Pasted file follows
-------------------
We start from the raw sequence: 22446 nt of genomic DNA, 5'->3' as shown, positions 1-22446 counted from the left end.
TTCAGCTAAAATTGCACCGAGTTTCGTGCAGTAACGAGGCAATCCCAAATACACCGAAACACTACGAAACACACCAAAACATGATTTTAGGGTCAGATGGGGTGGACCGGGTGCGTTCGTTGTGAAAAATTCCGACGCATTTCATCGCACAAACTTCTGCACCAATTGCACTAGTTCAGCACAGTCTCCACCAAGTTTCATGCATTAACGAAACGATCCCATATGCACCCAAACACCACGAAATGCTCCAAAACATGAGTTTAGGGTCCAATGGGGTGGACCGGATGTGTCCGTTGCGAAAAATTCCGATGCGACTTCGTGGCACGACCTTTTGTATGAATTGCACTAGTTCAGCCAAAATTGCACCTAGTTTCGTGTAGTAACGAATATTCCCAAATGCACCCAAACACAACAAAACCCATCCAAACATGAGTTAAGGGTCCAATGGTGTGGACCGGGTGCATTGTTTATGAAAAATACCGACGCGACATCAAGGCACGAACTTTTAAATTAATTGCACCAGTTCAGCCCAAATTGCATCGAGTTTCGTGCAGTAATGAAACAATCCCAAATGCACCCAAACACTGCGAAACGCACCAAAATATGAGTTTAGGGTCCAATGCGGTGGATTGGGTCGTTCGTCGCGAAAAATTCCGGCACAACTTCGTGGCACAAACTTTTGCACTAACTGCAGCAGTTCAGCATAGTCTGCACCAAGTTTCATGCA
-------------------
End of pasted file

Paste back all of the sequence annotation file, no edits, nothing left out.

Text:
We start from the raw sequence: 22446 nt of genomic DNA, 5'->3' as shown, positions 1-22446 counted from the left end.
TTCAGCTAAAATTGCACCGAGTTTCGTGCAGTAACGAGGCAATCCCAAATACACCGAAACACTACGAAACACACCAAAACATGATTTTAGGGTCAGATGGGGTGGACCGGGTGCGTTCGTTGTGAAAAATTCCGACGCATTTCATCGCACAAACTTCTGCACCAATTGCACTAGTTCAGCACAGTCTCCACCAAGTTTCATGCATTAACGAAACGATCCCATATGCACCCAAACACCACGAAATGCTCCAAAACATGAGTTTAGGGTCCAATGGGGTGGACCGGATGTGTCCGTTGCGAAAAATTCCGATGCGACTTCGTGGCACGACCTTTTGTATGAATTGCACTAGTTCAGCCAAAATTGCACCTAGTTTCGTGTAGTAACGAATATTCCCAAATGCACCCAAACACAACAAAACCCATCCAAACATGAGTTAAGGGTCCAATGGTGTGGACCGGGTGCATTGTTTATGAAAAATACCGACGCGACATCAAGGCACGAACTTTTAAATTAATTGCACCAGTTCAGCCCAAATTGCATCGAGTTTCGTGCAGTAATGAAACAATCCCAAATGCACCCAAACACTGCGAAACGCACCAAAATATGAGTTTAGGGTCCAATGCGGTGGATTGGGTCGTTCGTCGCGAAAAATTCCGGCACAACTTCGTGGCACAAACTTTTGCACTAACTGCAGCAGTTCAGCATAGTCTGCACCAAGTTTCATGCA